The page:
Bruce Psaty is a general internist and cardiovascular disease epidemiologist with interests and expertise in pharmaco-epidemiology, pharmacogenetics, and drug safety. Also a professor of medicine, epidemiology, and health services at the University of Washington (UW), he co-directs the UW’s Cardiovascular Health Research Unit.
Dr. Psaty’s work includes population-based case-control studies of myocardial infarction, stroke, atrial fibrillation, and venous thromboembolism conducted at Group Health Cooperative. His primary research interests include risk factors such as high blood pressure, dyslipidemia, and diabetes and the drugs used to treat these conditions; new or emerging risk factors for heart disease and stroke; genetics, genomics, and pharmacogenetics; and genetic risk factors for a variety of conditions.
His several current NIH-funded projects focus on interactions between medications and genes; they represent efforts to translate findings from the Human Genome Project into clinical practice and, thus, improve the safety and efficacy of commonly used medications. He is a founding member of the Cohorts for Heart and Aging Research in Genomic Epidemiology consortium (CHARGE), which conducts genome-wide association studies in collaborating cohorts, including the Cardiovascular Health Study and the Multi-Ethnic Study of Atherosclerosis, funded by the National Heart, Lung, and Blood Institute. He also teaches and mentors students, fellows, and junior faculty in medicine and epidemiology.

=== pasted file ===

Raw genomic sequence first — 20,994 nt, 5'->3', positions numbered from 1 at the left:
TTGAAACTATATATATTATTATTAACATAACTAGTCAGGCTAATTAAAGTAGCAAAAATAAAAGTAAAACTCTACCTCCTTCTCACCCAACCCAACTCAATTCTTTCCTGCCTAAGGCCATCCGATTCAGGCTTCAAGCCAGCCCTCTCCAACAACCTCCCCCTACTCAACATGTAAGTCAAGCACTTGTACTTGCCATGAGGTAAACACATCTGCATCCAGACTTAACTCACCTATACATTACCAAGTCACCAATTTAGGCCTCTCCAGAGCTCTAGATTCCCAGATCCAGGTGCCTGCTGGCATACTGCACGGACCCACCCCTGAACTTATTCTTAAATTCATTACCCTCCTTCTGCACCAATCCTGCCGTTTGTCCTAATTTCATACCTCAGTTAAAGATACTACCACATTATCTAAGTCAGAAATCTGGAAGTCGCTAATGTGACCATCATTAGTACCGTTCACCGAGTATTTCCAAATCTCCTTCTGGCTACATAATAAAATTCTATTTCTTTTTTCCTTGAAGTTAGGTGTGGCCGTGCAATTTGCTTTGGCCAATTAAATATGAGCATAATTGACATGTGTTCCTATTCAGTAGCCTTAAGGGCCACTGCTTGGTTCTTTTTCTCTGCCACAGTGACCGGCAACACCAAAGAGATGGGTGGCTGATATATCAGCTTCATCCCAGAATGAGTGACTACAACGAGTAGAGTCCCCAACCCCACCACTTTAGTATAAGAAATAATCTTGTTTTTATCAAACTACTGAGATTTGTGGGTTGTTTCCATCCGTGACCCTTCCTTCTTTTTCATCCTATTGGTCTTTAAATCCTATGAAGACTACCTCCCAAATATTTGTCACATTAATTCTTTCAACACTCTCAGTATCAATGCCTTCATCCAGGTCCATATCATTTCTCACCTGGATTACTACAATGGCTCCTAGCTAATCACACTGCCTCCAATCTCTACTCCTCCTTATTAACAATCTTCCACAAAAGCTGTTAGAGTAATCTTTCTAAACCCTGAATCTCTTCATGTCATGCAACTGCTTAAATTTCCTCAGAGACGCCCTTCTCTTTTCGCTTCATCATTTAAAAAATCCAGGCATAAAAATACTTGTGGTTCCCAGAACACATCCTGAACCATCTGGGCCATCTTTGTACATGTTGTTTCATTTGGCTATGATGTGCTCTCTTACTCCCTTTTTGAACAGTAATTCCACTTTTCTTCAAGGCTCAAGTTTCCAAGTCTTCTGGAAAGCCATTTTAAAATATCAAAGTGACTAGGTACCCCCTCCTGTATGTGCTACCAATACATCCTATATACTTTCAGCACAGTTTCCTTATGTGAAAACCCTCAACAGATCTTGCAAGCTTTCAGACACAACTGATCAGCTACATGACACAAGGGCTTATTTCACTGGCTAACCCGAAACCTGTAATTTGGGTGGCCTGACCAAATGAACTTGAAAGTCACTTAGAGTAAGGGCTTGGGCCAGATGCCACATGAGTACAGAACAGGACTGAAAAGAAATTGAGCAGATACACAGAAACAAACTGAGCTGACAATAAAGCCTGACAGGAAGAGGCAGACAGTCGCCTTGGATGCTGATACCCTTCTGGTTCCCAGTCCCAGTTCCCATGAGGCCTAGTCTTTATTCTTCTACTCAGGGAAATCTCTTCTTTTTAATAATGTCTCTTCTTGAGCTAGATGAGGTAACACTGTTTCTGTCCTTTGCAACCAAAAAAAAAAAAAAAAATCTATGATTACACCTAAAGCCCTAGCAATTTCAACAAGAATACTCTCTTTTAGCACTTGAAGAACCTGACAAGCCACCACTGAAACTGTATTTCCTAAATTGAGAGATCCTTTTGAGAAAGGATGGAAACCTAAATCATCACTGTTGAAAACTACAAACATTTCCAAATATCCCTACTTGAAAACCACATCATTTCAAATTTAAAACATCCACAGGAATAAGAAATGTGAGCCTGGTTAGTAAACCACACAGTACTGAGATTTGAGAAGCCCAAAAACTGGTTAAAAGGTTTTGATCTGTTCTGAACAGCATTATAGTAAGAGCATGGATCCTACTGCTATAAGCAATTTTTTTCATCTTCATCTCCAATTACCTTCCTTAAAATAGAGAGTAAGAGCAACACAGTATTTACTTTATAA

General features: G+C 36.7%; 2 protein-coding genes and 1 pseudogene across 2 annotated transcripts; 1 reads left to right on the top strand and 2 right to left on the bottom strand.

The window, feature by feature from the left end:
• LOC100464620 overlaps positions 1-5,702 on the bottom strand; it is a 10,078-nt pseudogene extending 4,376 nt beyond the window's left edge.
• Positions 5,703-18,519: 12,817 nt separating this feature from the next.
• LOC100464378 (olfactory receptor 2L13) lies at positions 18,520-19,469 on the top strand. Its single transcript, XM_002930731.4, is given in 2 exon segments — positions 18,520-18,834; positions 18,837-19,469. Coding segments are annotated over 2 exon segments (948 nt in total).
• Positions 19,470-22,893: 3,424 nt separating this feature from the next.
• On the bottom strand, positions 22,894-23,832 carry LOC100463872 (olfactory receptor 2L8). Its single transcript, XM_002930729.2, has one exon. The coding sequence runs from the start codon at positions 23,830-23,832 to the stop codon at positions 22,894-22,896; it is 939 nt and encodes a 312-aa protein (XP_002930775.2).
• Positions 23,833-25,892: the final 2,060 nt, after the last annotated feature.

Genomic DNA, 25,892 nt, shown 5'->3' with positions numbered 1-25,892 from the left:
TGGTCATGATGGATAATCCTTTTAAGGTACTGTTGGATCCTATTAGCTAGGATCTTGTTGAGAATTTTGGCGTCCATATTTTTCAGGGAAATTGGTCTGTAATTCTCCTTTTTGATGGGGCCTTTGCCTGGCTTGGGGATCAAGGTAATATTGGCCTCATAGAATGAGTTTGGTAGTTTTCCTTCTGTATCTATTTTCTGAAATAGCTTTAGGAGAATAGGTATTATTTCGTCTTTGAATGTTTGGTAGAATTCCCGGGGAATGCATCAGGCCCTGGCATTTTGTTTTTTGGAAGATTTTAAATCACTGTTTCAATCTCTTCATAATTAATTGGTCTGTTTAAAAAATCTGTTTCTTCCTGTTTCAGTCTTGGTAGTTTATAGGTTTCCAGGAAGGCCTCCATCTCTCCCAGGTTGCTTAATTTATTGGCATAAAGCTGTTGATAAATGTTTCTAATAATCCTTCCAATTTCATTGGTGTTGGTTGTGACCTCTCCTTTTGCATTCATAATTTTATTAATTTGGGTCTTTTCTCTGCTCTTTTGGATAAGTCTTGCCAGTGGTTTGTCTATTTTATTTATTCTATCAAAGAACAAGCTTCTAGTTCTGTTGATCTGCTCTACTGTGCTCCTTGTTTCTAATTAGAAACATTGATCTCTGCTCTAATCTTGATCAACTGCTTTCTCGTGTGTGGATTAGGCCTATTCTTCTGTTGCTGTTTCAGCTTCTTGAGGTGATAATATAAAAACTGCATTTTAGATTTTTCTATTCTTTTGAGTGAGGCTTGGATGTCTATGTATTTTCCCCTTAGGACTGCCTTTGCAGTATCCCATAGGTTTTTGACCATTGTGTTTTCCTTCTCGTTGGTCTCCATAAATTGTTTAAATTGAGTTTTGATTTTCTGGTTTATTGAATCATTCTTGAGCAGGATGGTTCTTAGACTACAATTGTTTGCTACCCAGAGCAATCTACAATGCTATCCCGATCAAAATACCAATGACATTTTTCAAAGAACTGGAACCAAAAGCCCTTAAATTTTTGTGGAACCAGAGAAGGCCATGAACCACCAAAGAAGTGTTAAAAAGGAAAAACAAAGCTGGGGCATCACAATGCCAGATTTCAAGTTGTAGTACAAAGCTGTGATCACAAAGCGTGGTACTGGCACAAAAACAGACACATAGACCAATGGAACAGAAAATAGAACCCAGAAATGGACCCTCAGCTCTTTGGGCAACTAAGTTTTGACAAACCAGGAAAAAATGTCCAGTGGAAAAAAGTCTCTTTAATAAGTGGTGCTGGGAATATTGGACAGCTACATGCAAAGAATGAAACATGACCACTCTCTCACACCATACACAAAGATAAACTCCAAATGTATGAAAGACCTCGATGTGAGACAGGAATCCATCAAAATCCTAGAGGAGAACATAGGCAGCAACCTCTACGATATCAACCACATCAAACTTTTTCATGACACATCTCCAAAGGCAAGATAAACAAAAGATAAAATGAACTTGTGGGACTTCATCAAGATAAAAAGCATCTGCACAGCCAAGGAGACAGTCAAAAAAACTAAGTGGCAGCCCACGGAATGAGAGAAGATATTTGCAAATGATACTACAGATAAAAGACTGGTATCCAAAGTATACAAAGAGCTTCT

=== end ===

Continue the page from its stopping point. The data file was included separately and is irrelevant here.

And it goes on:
A national leader in encouraging better postmarket surveillance of approved medications, Dr. Psaty is a member of the U.S. Food and Drug Administration (FDA)’s Science Board, a committee that advises the commisioner and chief scientist. He previously served on two Institute of Medicine (IOM) panels charged with reviewing the FDA, most recently the ethical and scientific issues in studying the safety of approved drugs. Dr. Psaty is also a member of the National Heart, Lung, and Blood Institute’s Advisory Council. In 2013, he was elected to the IOM and designated a distinguished scientist by the American Heart Association.
Dr. Psaty maintains a small but long-standing primary care practice in the Adult Medicine Clinic at Harborview Medical Center.
Walford GA, Gustafsson S, Rybin D, Stancakova A, Chen H, Liu CT, Hong J, Jensen RA, Rice K, Morris AP, Magi R, Tonjes A, Prokopenko I, Kleber ME, Delgado G, Silbernagel G, Jackson AU, Appel EV, Grarup N, Lewis JP, Montasser ME, Landenvall C, Staiger H, Luan J, Frayling TM, Weedon MN, Xie W, Morcillo S, Martínez-Larrad MT, Biggs ML, Ida Chen YD, Corbaton-Anchuelo A, Færch K, Zumaquero JM, Goodarzi MO, Kizer J, Koistinen HA, Leong A, Lind L, Lindgren C, Machicao F, Manning AK, Martín-Núñez GM, Rojo-Martínez G, Rotter JI, Siscovick DS, Zmuda JM, Zhang Z, Serrano-Rios M, Smith U, Soriguer F, Hansen T, Jørgensen TJ, Linnenberg A, Pedersen O, Walker M, Langenberg C, Scott RA, Wareham NJ, Fritsche A, Häring HU, Stefan N, Groop L, O'Connell JR, Boehnke M, Bergman RN, Collins FS, Mohlke KL, Tuomilehto J, März W, Kovacs P, Stumvoll M, Psaty BM, Kuusisto J, Laakso M, Meigs JB, Dupuis J, Ingelsson E, Florez JC. Genome-wide association study of the modified Stumvoll Insulin Sensitivity Index identifies BCL2 and FAM19A2 as novel insulin sensitivity loci. Diabetes. 2016 Jul 14. pii: db160199. [Epub ahead of print]. PubMed